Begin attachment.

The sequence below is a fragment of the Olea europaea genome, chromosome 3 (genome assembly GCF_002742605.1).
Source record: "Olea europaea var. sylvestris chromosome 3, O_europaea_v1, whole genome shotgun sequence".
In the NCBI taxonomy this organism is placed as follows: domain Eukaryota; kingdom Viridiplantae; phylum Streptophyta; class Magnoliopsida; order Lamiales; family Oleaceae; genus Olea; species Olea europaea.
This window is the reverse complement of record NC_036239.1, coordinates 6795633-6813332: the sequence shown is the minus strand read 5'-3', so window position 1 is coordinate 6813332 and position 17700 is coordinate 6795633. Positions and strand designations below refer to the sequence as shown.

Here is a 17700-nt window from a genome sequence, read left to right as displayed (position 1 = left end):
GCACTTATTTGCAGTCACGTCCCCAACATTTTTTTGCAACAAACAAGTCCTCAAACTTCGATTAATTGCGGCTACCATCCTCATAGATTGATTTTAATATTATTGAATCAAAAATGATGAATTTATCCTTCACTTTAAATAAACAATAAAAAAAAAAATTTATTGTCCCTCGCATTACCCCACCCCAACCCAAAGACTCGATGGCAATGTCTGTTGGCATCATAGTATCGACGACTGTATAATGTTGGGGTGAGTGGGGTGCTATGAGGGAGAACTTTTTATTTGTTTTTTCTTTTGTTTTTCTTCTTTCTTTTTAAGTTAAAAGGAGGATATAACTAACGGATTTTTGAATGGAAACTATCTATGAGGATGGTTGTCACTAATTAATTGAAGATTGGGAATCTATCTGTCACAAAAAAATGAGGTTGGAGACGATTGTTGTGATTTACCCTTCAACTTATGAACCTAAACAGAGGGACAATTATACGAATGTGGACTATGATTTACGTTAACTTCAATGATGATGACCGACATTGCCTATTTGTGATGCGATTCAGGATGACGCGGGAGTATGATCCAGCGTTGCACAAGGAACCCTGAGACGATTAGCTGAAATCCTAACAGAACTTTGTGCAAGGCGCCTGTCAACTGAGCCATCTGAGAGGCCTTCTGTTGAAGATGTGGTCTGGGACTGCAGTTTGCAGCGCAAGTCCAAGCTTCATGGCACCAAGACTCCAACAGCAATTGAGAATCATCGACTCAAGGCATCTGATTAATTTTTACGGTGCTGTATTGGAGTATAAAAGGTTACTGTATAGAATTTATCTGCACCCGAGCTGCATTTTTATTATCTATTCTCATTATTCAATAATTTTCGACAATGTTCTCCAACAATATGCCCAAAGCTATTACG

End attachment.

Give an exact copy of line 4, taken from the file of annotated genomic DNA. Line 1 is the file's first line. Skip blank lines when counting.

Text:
This window is the reverse complement of record NC_036239.1, coordinates 6795633-6813332: the sequence shown is the minus strand read 5'-3', so window position 1 is coordinate 6813332 and position 17700 is coordinate 6795633. Positions and strand designations below refer to the sequence as shown.